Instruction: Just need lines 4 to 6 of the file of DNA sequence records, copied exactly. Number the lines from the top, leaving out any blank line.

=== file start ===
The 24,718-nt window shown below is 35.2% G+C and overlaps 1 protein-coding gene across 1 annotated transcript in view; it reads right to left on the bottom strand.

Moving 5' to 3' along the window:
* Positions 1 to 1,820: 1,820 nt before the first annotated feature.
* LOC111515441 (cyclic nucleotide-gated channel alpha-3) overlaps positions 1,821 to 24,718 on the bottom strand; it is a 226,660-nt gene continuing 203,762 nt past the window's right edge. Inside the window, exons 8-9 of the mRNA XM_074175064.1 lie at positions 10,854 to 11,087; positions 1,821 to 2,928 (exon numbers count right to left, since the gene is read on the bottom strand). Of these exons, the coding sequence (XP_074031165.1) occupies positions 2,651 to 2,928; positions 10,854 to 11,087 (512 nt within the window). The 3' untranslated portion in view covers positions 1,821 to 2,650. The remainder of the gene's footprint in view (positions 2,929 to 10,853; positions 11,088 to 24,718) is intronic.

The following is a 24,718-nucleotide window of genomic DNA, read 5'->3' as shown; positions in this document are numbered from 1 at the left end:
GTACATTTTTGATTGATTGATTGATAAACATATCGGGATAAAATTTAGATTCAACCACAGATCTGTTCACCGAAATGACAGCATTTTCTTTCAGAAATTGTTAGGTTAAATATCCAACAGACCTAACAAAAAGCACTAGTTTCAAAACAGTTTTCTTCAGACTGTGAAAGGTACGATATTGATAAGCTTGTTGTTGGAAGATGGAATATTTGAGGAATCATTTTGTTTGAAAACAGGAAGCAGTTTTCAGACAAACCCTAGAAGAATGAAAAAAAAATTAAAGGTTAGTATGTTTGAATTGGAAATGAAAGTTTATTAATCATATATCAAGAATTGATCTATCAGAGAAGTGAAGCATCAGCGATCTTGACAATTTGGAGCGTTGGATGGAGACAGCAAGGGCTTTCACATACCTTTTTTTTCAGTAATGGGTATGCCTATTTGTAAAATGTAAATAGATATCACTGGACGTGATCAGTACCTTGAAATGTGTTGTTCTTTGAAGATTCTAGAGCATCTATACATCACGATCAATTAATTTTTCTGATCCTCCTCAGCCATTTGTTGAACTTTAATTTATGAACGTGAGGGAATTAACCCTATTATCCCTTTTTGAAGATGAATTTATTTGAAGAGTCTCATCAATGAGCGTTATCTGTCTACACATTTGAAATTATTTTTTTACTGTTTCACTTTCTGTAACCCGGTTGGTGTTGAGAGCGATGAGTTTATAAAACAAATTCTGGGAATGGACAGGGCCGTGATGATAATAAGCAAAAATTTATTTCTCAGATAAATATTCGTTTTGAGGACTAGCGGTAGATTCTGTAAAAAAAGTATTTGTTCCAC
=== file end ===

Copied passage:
* LOC111515441 (cyclic nucleotide-gated channel alpha-3) overlaps positions 1,821 to 24,718 on the bottom strand; it is a 226,660-nt gene continuing 203,762 nt past the window's right edge. Inside the window, exons 8-9 of the mRNA XM_074175064.1 lie at positions 10,854 to 11,087; positions 1,821 to 2,928 (exon numbers count right to left, since the gene is read on the bottom strand). Of these exons, the coding sequence (XP_074031165.1) occupies positions 2,651 to 2,928; positions 10,854 to 11,087 (512 nt within the window). The 3' untranslated portion in view covers positions 1,821 to 2,650. The remainder of the gene's footprint in view (positions 2,929 to 10,853; positions 11,088 to 24,718) is intronic.

The following is a 24,718-nucleotide window of genomic DNA, read 5'->3' as shown; positions in this document are numbered from 1 at the left end:
GTACATTTTTGATTGATTGATTGATAAACATATCGGGATAAAATTTAGATTCAACCACAGATCTGTTCACCGAAATGACAGCATTTTCTTTCAGAAATTGTTAGGTTAAATATCCAACAGACCTAACAAAAAGCACTAGTTTCAAAACAGTTTTCTTCAGACTGTGAAAGGTACGATATTGATAAGCTTGTTGTTGGAAGATGGAATATTTGAGGAATCATTTTGTTTGAAAACAGGAAGCAGTTTTCAGACAAACCCTAGAAGAATGAAAAAAAAATTAAAGGTTAGTATGTTTGAATTGGAAATGAAAGTTTATTAATCATATATCAAGAATTGATCTATCAGAGAAGTGAAGCATCAGCGATCTTGACAATTTGGAGCGTTGGATGGAGACAGCAAGGGCTTTCACATACCTTTTTTTTCAGTAATGGGTATGCCTATTTGTAAAATGTAAATAGATATCACTGGACGTGATCAGTACCTTGAAATGTGTTGTTCTTTGAAGATTCTAGAGCATCTATACATCACGATCAATTAATTTTTCTGATCCTCCTCAGCCATTTGTTGAACTTTAATTTATGAACGTGAGGGAATTAACCCTATTATCCCTTTTTGAAGATGAATTTATTTGAAGAGTCTCATCAATGAGCGTTATCTGTCTACACATTTGAAATTATTTTTTTACTGTTTCACTTTCTGTAACCCGGTTGGTGTTGAGAGCGATGAGTTTATAAAACAAATTCTGGGAATGGACAGGGCCGTGATGATAATAAGCAAAAATTTATTTCTCAGATAAATATTCGTTTTGAGGACTAGCGGTAGATTCTGTAAAAAAAGTATTTGTTCCAC